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How did Forge shut out Cavalry in Finals 2019?
Canadian Premier League

Cavalry FC scored 2.83 goals per game in the regular season. They put the ball in the net 30 times at ATCO Field, Spruce Meadows in all competitions.

But, somehow, Forge FC blanked them in the CPL Finals. Over two legs, it was decisive; the Cavs found just three shots on target, even in a second leg that saw them strive desperately for a lifeline goal.

With some of the smoke perhaps now clearing from Forge’s championship revelry, a question emerges: How? How did Bobby Smyrniotis’ men keep the CPL’s most potent attack completely silent on the league’s grandest stage?

Smyrniotis’ opposite number, Tommy Wheeldon Jr., had just one word for what he wanted his players to do in Leg 2: “Suffer.” Well, beyond anything else, that’s exactly what Forge did in Calgary. It’s a cliché, but Forge’s relentless defending was the product of the blood and sweat of a club wanting to win so desperately.

The general flow of Saturday’s game was pretty much what everyone expected; Cavalry were back to their typical, front-foot soccer with a hair under 60 per cent possession and 14 shots. A casual observer would certainly pick the Cavs as the better of the two sides in Leg 2, and they probably were.

Still, it’s not just bad luck that kept Cavalry scoreless in two championship games. With so much familiarity between these two sides, and several weeks in October where they knew they’d be seeing each other in Finals 2019, Smyrniotis developed a plan for silencing Cavalry’s best players.

For Leg 2, he set his team up with a clear mandate to defend at all costs. Jonathan Grant, naturally a right-back, moved up to the wing for extra defensive pressure on Nathan Mavila and to help isolate Jordan Brown. It’s possible Forge expected to see Jose Escalante in that left-wing spot, but regardless, Grant and Dominic Samuel kept things very quiet on that side.

Canadian Premier League Finals - Cavalry FC v Hamilton Forge FC - Calgary, Alberta, Canada Nov. 2, 2019 Julian Buscher of Cavalry FC is sandwiched by Jonathan Grant (L) and Dominic Samuel of Forge FC. Mike Sturk/CPL
Julian Buscher of Cavalry FC is sandwiched by Jonathan Grant (L) and Dominic Samuel of Forge FC. (Photo: Mike Sturk/CPL)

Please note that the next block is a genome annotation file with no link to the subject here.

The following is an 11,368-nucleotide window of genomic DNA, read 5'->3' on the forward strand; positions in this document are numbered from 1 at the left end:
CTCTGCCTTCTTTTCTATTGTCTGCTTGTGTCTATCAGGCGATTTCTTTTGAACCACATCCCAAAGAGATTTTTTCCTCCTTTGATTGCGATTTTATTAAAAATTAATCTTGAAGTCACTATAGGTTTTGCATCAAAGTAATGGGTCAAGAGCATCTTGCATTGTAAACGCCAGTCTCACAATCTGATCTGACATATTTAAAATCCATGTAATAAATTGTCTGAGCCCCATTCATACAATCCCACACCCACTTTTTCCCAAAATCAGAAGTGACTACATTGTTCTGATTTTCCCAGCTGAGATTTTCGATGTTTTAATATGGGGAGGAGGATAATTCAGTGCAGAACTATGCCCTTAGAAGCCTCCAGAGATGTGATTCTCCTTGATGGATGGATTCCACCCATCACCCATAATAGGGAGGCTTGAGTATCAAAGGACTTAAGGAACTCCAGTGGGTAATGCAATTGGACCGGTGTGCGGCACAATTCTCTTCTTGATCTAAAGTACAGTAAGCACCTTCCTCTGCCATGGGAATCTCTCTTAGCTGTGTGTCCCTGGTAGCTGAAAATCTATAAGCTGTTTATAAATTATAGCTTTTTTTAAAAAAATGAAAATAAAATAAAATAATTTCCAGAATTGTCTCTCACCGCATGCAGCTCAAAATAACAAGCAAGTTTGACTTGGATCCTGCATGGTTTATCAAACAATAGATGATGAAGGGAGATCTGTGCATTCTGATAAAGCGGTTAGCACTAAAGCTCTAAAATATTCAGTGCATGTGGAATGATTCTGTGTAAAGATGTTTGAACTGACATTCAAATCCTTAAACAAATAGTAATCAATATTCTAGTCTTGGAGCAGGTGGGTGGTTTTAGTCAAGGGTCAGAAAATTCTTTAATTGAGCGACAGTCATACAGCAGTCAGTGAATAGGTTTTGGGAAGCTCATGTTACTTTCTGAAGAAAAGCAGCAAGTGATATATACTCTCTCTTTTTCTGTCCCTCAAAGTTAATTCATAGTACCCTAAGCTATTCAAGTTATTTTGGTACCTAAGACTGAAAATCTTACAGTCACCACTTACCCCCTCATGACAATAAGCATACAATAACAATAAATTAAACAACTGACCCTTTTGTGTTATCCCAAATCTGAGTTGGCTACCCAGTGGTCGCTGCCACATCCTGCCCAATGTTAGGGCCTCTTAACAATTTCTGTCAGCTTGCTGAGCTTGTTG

Smyrniotis kept his centre-backs very deep, tasked more with getting the ball the heck away from their penalty area than springing attacks. David Edgar and Daniel Krutzen combined made 10 clearances each, with Alexander Achinioti-Jonsson dropping to help out as well. The whole Forge 11 remained in a compact block and refused to afford Cavalry the space they wanted.

When the Cavs did find space, it was out on the wings (they were much better out wide in Leg 2 than in Leg 1), but they had nowhere to go from there, with things so cramped in the middle.

Forge managed to crowd their penalty area enough to stop Dominique Malonga from having any real chances with the ball at his feet. Indeed, they didn’t allow any Cavalry attackers enough space to properly threaten in the box; Dominick Zator led the home side with four shots, which reflects how much the Cavs relied on set-pieces for scoring opportunities.

Yes, the dead ball seemed, at times, to be the only way Cavalry had any chance of scoring; time and again, Nico Pasquotti would dribble deep down the right flank and either send in a cross or win a corner (or a throw-in,which, for him, is essentially a corner).

And yet, Forge was ready for it. Surely now well-acquainted with Cavalry’s set-piece routines (which have been deadly all year), the Hammers didn’t necessarily always stop the Cavs from taking shots, but they ensured that those shots came from areas that wouldn’t cause trouble. Forge typically brought everyone back into the box to defend set-pieces, at the expense of many true counter-attacking opportunities, but that was surely by design.

Visiting teams at Spruce Meadows this season have occasionally managed to contain Cavalry for the first 45 minutes to an hour, but the Albertan altitude combined with the Cavs’ unrelenting pressure has caused almost every opponent to crumple eventually.

Not Forge, though. As Cavalry increased the intensity of their attack, the Hammers matched them with their defending.

Smyrniotis got the tactics right, certainly, with his side giving Cavalry a taste of their own medicine by putting energetic defensive pressure on their dribblers. What carried them over the line, though, was their workrate. A Forge player could rarely be seen taking a play off, and if a Cavalry attacker found himself unmarked in the box, it wasn’t in a dangerous position.

Saturday’s result was perhaps the most well-earned clean sheet of the year. Forge’s defenders had to claw for every single clearance, and it was obvious at full-time how much energy they’d put into this victory.

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